Monday, March 07, 2005

Queen Esther A Sex Slave?

I was thinking of the Purim story, and how Queen Esther was abducted, raped and forced to marry her rapist.

So often in our communities survivors of sexual violence are looked upon as being "lepers" of sorts. They are told they are lying, get excommunicated, and shamed into believing the assault was their own fault.

When talking about this to rabbis they will explain that Queen Esther had to go through the trauma so that she would become the woman she became. Why is it that survivors of today are NOT honored like Queen Esther? Why is it that when a survivor walks in a room, everyone whispers -- instead of standing up and applauding them for coming forward, and for surviving horrendous experiences?

I wonder if the Purim story would happen today, what the headline news would say about it?
I figured this was something we could talk about?


Blogger Naomi said...

this is really interesting. I'm sure in those days it was considered an honor to be d by the king.
I grew up orthodex and always considered Esther the e of the story but I learned that in the reform movement they consider queen Vashti to be the of the purim story because she stood up to the king and refused to appear in front of his guests.

March 07, 2005 6:29 PM  
Anonymous Anonymous said...

Hi Naomi,
I didn't understand what you were saying. What's the "E" of the story? I also not sure what "to be "d" by the king" means?

Just spell out the words. I don't think we have to be ashamed to say what the words are.

March 07, 2005 10:22 PM  
Anonymous Anonymous said...

The whole story of Purim is pretty difficult and troubling. So are many
biblical stories. These aren't fairy tales. These are real life stories where horrible things happen to good people and yet more often than not good triumphs over evil at the end.

Rabbi Ari Kahn has an article on Purim see:

>that survivors of today are NOT honored like Queen Esther?

Frankly, a figure like Moshe Rabeinu would not be honored today either. He would have problems even getting a shidduch because of his stutter. He would never achieve a leadership position today. Why? It reflects the quality of society which unfortunately today is superficial and ignorant. We live in a time where there is reverence for the qualities of an Esav and distain for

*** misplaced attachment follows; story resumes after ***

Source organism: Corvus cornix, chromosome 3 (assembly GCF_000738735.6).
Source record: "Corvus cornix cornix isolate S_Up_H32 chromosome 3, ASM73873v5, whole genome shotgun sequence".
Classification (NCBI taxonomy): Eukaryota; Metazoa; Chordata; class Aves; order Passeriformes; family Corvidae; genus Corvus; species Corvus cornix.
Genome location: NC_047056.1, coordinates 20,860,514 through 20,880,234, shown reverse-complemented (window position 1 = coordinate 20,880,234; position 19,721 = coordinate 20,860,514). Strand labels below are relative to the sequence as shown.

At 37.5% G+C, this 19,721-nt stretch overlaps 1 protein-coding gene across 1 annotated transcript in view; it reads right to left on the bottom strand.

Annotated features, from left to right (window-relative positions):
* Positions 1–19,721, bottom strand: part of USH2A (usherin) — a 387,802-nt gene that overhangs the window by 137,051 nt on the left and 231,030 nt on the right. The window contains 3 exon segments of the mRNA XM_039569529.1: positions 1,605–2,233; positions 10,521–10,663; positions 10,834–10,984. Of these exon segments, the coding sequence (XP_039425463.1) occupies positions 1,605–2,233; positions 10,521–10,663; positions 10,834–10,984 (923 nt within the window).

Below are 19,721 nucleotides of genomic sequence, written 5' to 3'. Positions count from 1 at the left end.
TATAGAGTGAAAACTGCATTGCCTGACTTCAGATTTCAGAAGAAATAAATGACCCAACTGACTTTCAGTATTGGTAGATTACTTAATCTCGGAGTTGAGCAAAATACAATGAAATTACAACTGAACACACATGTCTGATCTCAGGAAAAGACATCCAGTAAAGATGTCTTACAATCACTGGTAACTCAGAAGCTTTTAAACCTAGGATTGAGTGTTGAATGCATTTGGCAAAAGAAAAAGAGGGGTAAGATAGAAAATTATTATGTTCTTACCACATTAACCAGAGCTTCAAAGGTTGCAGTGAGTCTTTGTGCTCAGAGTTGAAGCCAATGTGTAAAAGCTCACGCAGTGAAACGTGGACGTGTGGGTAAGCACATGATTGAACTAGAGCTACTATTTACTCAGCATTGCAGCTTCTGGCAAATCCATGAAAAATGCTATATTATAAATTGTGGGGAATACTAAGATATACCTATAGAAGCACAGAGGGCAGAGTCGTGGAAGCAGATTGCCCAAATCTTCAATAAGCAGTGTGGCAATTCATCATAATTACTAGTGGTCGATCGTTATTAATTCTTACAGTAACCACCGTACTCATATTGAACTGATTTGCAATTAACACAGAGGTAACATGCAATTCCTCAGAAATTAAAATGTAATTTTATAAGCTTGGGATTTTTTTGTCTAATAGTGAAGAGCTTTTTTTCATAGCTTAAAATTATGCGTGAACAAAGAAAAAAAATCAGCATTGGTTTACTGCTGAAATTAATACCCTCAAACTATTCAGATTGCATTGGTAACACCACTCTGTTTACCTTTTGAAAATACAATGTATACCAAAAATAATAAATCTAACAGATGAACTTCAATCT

the qualities of a Yaakov. It's a sad time.

That's why people need to be educated, through knowledge and awareness.

March 08, 2005 11:41 AM  
Anonymous Anonymous said...

This posting takes the entire story of Esther out of context and perverts it.

There is a historical, cultural and sociological perspective that is ignored if in fact you can make a claim that Esther was abducted and raped.

There is a relatively recent book entitled The Dawn that addresses some of these issues in a more accurate fashion.

The Dawn: Political Teachings of the Book of Esther by Yoram Hazony.

March 08, 2005 11:50 AM  
Anonymous rabbi anonymous said...

An interesting thought. The Talmud suggests that Queen Esther remained entirely passive when Ahasuerus was intimate with her, as if to indicate here objection to the relationship.

March 08, 2005 6:48 PM  
Blogger Naomi said...

I did spell out the words but for some reason certain words are not posted by this program. I will try to write the words again:
Rape. ual Abuse.
Heroine. (The Program probably thought this was a .) Maybe I spelled it wrong.

March 08, 2005 7:06 PM  

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